with p = 4/d has a unique global solution uh ∈ C(R, l2 (hZd ))∩Lloc (R, l2+4/d (hZd )). Moreover for any d/2-admissible pair (q, r), uh ∈ Lqloc (R, lr (hZd )) and kuh kLq (I, lr (hZd ) ≤ C(q, I)kϕh kl2 (hZd ) for all finite intervals I, uniformly on h. With the same notations, as in the subcritical case, the following convergence result holds. Theorem 3.14. Let p = 4/d. Under the smallness assumption of Theorem 3.13, the sequence Ph0 uh satisfies ?


Ph0 uh * u in L∞ (R, L2 (Rd )), Ph0 uh * u in Lloc

(R, L4/d+2 (Rd )),



e (Π e ∗ uh )) * |u|4/d u in L Ph0 uh → u in L2loc (R × Rd ), Ph0 Π(f loc


(R, L(4/d+2) (Rd ))

where u is the unique weak solution of the critical NSE with p = 4/d. In contrast with the viscous numerical scheme introduced in [12] this time we do not need to modify the exponent 4/d of the nonlinearity in the numerical scheme. In the present case, the class of Strichartz estimates for the linear semidiscrete semigroup hold for d/2-admissible pairs and not for the some α-admissible pairs, α > d/2. This allows us to use, for the numerical scheme based on the two-grid method, exactly the same nonlinearity as that given by the nonlinear problem after adapting it by means e and Π e ∗ as in (3.14). of extension and restriction operators Π We have analyzed here the case of small L2 -initial data. In the continuous case, the global wellposedness can be proved under a more general assumption: keit∆ ϕkL2+4/d (R,L2+4/d (Rd )) ≤ c0 ,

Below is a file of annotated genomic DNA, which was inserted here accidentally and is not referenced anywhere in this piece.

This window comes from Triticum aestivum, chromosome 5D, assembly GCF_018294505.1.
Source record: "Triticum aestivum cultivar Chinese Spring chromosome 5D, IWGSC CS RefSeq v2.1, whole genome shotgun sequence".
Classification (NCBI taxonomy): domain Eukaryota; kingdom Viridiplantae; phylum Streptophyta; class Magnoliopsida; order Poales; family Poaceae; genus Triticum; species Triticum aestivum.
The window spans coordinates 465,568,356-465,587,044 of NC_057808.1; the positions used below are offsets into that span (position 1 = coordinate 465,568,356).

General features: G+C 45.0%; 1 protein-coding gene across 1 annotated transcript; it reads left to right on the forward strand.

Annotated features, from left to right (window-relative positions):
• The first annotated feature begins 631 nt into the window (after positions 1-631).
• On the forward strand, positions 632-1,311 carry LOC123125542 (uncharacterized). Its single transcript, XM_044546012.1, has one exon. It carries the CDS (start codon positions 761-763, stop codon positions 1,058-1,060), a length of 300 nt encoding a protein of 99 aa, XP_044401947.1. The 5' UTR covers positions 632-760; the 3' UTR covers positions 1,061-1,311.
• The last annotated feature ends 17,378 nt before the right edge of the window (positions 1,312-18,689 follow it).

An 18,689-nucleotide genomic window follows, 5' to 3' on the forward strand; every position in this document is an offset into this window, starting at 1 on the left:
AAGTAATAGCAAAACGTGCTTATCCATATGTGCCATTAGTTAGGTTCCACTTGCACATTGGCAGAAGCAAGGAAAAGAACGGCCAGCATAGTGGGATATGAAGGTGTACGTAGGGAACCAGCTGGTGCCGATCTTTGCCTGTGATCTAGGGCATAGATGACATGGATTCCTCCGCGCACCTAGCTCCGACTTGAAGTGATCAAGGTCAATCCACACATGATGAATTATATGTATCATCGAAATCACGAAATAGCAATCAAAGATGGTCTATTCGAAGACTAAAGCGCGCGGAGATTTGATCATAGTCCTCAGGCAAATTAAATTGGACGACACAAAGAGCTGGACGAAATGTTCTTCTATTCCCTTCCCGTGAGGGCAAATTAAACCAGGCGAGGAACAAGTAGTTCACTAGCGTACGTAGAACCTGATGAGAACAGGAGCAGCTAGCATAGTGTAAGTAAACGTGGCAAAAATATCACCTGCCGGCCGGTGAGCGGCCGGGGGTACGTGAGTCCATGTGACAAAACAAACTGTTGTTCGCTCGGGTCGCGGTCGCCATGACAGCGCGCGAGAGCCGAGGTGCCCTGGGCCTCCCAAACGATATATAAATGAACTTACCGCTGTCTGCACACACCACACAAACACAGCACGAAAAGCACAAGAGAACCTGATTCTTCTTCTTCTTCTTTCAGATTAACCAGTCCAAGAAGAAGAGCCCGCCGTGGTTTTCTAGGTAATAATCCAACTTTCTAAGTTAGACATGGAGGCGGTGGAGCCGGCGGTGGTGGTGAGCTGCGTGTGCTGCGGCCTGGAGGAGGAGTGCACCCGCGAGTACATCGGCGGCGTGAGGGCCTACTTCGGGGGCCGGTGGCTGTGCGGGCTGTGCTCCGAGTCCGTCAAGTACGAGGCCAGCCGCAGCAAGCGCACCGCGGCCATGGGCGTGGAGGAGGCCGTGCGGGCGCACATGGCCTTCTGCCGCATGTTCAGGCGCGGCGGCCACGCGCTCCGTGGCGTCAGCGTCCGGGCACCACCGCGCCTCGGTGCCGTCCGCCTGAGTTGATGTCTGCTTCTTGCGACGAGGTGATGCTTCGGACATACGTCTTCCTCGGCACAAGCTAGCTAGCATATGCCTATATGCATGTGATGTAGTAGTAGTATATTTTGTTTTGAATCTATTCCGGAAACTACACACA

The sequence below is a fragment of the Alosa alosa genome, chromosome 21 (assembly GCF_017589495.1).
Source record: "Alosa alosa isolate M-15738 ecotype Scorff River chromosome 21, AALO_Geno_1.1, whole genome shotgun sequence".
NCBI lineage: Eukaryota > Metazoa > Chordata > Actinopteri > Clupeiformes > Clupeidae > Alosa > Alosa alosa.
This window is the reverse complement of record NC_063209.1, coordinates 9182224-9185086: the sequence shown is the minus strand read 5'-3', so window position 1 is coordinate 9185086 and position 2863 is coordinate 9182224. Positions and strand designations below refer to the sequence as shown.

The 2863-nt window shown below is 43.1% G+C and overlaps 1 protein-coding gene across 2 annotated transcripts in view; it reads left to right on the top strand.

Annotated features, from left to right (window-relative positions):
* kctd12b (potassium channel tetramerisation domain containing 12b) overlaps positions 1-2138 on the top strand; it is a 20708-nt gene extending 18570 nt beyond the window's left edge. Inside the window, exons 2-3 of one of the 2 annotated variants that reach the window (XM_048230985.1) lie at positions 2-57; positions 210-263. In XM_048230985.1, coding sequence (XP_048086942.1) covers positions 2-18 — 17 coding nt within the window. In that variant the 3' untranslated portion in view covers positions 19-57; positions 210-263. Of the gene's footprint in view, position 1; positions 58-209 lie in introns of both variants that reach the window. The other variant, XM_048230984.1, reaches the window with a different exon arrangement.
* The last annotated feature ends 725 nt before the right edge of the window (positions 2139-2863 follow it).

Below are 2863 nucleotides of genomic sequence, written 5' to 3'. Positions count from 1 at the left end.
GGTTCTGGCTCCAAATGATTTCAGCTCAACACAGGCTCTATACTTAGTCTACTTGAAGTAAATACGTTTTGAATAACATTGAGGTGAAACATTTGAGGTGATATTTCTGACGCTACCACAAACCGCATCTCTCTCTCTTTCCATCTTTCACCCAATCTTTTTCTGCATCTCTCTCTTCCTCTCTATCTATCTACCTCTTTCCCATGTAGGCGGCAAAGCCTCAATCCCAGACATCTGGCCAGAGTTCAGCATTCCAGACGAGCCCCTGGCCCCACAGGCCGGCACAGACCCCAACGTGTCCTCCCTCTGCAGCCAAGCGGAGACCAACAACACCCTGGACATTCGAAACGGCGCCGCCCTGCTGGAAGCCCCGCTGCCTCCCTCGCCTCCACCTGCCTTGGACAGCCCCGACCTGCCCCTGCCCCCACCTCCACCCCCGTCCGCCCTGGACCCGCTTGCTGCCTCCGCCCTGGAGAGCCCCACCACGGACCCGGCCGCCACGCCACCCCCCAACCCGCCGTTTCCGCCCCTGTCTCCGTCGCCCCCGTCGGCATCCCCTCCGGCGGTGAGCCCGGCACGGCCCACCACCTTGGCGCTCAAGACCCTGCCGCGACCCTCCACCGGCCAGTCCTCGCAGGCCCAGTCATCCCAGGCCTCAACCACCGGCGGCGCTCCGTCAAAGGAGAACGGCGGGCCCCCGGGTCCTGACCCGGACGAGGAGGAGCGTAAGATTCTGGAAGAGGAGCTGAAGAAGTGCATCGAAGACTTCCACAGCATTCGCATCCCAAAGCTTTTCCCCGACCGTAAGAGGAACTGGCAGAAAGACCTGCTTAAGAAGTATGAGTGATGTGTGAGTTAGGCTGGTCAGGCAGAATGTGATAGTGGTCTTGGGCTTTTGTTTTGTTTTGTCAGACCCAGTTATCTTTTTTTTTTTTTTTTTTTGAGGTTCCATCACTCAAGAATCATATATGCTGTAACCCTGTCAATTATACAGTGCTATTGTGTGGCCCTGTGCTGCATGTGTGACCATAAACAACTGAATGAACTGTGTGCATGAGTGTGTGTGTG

for some sufficiently small constant c0 . Examples of ϕ satisfying (3.25) with large L2 (Rd )-norm are given in [17] (Ch. 5, Section 5.4, p. 108-109). At the numerical level, condition (3.25) can be replaced by kS h (t)ϕh kL2+4/d (R, l2+4/d (hZd ) ≤ c1 ,


d e where c1 is a positive, small enough constant and ϕh ∈ Π(4hZ ). Clearly, for ϕh ∈ d e Π(4hZ ) with small l2 (hZd )-norm, estimate (3.4) shows (3.26). The construction of h e ϕ ∈ Π(4hZd ) with large l2 (hZd )-norm satisfying (3.26) is an open problem.